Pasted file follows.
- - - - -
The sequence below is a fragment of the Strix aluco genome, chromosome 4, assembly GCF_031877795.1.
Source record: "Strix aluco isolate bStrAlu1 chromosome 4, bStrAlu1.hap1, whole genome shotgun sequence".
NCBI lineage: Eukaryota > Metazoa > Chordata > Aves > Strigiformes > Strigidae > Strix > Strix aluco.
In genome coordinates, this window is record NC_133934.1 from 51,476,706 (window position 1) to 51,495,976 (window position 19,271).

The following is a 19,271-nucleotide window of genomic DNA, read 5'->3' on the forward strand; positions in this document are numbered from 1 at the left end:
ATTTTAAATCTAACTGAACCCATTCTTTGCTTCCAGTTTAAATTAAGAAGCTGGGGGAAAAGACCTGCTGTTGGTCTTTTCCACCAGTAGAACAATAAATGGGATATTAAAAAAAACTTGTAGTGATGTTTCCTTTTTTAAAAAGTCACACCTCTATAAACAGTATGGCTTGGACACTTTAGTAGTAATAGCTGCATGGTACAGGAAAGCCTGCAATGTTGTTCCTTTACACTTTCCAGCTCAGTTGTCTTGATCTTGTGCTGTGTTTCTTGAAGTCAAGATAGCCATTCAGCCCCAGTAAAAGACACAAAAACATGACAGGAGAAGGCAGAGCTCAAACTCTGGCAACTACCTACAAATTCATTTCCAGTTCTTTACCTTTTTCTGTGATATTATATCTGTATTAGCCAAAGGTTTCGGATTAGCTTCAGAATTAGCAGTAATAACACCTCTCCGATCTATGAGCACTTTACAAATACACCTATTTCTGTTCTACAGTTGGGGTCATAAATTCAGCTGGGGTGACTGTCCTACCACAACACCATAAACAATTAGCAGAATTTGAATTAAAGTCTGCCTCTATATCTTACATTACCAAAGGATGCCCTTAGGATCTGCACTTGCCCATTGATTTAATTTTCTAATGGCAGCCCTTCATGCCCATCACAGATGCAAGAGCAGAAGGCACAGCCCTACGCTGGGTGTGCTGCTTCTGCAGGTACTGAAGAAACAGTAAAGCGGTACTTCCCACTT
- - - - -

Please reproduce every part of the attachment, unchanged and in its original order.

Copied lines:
The sequence below is a fragment of the Strix aluco genome, chromosome 4, assembly GCF_031877795.1.
Source record: "Strix aluco isolate bStrAlu1 chromosome 4, bStrAlu1.hap1, whole genome shotgun sequence".
NCBI lineage: Eukaryota > Metazoa > Chordata > Aves > Strigiformes > Strigidae > Strix > Strix aluco.
In genome coordinates, this window is record NC_133934.1 from 51,476,706 (window position 1) to 51,495,976 (window position 19,271).

The following is a 19,271-nucleotide window of genomic DNA, read 5'->3' on the forward strand; positions in this document are numbered from 1 at the left end:
ATTTTAAATCTAACTGAACCCATTCTTTGCTTCCAGTTTAAATTAAGAAGCTGGGGGAAAAGACCTGCTGTTGGTCTTTTCCACCAGTAGAACAATAAATGGGATATTAAAAAAAACTTGTAGTGATGTTTCCTTTTTTAAAAAGTCACACCTCTATAAACAGTATGGCTTGGACACTTTAGTAGTAATAGCTGCATGGTACAGGAAAGCCTGCAATGTTGTTCCTTTACACTTTCCAGCTCAGTTGTCTTGATCTTGTGCTGTGTTTCTTGAAGTCAAGATAGCCATTCAGCCCCAGTAAAAGACACAAAAACATGACAGGAGAAGGCAGAGCTCAAACTCTGGCAACTACCTACAAATTCATTTCCAGTTCTTTACCTTTTTCTGTGATATTATATCTGTATTAGCCAAAGGTTTCGGATTAGCTTCAGAATTAGCAGTAATAACACCTCTCCGATCTATGAGCACTTTACAAATACACCTATTTCTGTTCTACAGTTGGGGTCATAAATTCAGCTGGGGTGACTGTCCTACCACAACACCATAAACAATTAGCAGAATTTGAATTAAAGTCTGCCTCTATATCTTACATTACCAAAGGATGCCCTTAGGATCTGCACTTGCCCATTGATTTAATTTTCTAATGGCAGCCCTTCATGCCCATCACAGATGCAAGAGCAGAAGGCACAGCCCTACGCTGGGTGTGCTGCTTCTGCAGGTACTGAAGAAACAGTAAAGCGGTACTTCCCACTT